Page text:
Collier-Seminole State ParkLeave review
About Collier-Seminole State Park
Campgrounds in Collier-Seminole
Pitch a tent among royal palms and the funny-named gumbo limbo trees in the Collier-Seminole State Park Campground. Snowbirds (the human kind)...
Drop some Collier-Seminole knowledge on us.
Its a quite Campsite, mainly used by RV campers. Decent sized trail with also a large space with a cool small tower and one small attraction. Also has a playground with a couple of swings. However bring your kayak as this area is best for the marsh Kayaking!
History of Collier-Seminole State Park
The park was originally created by Barron Gift Collier to preserve the royal palm trees and later the park was donated to the County. The park then served as a memorial to Barron Collier and those who fought on both sides of the Seminole Wars. In 1947, the county donated the land which became Collier-Seminole State Park.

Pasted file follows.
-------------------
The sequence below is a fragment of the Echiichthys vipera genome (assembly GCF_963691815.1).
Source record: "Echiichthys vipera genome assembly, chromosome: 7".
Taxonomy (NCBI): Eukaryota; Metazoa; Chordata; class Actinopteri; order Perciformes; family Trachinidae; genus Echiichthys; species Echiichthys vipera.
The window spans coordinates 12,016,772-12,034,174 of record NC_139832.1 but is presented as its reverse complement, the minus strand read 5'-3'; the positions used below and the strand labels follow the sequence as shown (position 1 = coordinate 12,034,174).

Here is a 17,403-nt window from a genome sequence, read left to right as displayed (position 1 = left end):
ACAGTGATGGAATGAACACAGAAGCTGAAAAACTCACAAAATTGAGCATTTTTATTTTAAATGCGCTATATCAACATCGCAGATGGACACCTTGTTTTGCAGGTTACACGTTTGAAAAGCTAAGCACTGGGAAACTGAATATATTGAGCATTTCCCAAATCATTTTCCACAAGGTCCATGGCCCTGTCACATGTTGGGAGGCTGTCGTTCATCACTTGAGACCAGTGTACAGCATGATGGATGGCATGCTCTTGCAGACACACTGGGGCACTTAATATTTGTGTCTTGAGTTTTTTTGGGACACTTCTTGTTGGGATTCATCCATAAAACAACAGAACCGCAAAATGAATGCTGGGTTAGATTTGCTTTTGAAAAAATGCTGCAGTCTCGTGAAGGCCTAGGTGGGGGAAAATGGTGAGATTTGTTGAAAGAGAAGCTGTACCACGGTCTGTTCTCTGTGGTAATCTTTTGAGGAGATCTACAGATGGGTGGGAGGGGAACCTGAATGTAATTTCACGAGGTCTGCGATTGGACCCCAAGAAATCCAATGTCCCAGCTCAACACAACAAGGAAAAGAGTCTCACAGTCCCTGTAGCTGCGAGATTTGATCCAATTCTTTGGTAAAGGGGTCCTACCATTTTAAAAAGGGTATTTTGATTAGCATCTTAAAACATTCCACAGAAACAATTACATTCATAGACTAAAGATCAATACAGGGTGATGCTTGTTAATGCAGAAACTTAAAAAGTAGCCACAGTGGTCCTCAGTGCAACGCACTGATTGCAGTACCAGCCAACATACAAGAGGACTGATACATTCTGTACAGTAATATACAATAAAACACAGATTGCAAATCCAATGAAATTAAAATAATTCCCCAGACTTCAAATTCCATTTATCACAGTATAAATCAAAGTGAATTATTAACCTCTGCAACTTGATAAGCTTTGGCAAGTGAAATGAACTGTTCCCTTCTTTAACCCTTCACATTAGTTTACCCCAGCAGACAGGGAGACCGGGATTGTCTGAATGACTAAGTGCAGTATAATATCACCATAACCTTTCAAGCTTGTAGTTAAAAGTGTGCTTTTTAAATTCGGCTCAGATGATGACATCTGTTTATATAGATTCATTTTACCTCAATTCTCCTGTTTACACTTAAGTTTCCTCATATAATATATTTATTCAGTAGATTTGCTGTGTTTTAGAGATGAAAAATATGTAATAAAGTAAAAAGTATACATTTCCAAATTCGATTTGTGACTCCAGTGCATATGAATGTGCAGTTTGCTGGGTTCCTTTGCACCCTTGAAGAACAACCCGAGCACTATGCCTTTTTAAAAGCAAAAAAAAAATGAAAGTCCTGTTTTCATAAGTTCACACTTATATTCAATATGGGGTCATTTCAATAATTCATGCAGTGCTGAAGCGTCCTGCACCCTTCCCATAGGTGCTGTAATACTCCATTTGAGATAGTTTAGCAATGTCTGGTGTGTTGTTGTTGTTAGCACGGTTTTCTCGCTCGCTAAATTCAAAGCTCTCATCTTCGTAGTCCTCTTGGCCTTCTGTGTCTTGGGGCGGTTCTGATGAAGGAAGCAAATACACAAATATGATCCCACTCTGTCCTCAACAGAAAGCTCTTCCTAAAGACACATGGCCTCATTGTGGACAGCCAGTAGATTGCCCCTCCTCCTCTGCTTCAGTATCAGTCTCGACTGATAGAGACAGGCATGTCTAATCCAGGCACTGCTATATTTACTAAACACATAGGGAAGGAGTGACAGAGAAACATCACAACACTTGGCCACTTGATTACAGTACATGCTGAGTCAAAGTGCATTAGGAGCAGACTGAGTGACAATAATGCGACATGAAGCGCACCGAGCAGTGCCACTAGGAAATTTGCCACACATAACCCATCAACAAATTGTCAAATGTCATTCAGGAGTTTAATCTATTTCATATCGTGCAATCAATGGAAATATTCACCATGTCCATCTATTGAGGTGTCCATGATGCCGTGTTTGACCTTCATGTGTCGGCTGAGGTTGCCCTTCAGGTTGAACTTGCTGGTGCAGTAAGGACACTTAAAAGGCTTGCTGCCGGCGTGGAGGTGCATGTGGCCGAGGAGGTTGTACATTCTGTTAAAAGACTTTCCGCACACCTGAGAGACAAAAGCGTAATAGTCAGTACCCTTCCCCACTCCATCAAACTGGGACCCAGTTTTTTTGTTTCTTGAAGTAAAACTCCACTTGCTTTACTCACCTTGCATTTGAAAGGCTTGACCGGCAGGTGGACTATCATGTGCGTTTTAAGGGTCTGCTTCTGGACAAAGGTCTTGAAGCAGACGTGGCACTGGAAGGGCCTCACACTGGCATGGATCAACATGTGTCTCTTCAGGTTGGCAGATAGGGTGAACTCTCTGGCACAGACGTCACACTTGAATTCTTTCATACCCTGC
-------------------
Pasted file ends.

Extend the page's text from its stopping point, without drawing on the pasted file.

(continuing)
In the 1700s, Seminole Indians emigrated from the Creek Confederacy to Florida. Three wars took place to remove the Seminoles from Florida and send them to reservations. During the
Third Seminole War, the Seminoles resisted and retreated to the swamps of southwest Florida. Soldiers searching for the Indians drew maps. One crude 1857 military map illustrates the Blackwater River with an area labeled “palm grove.” That area, now a part of the park, contains the beautiful royal palm trees.
In the early 1920s, advertising tycoon and pioneer developer, Barron Collier purchased nearly a million acres in southwest Florida. In 1923, it became Collier County. Barron Collier was a major investor in developing the Collier County section of the Tampa-to-Miami highway, the Tamiami Trail.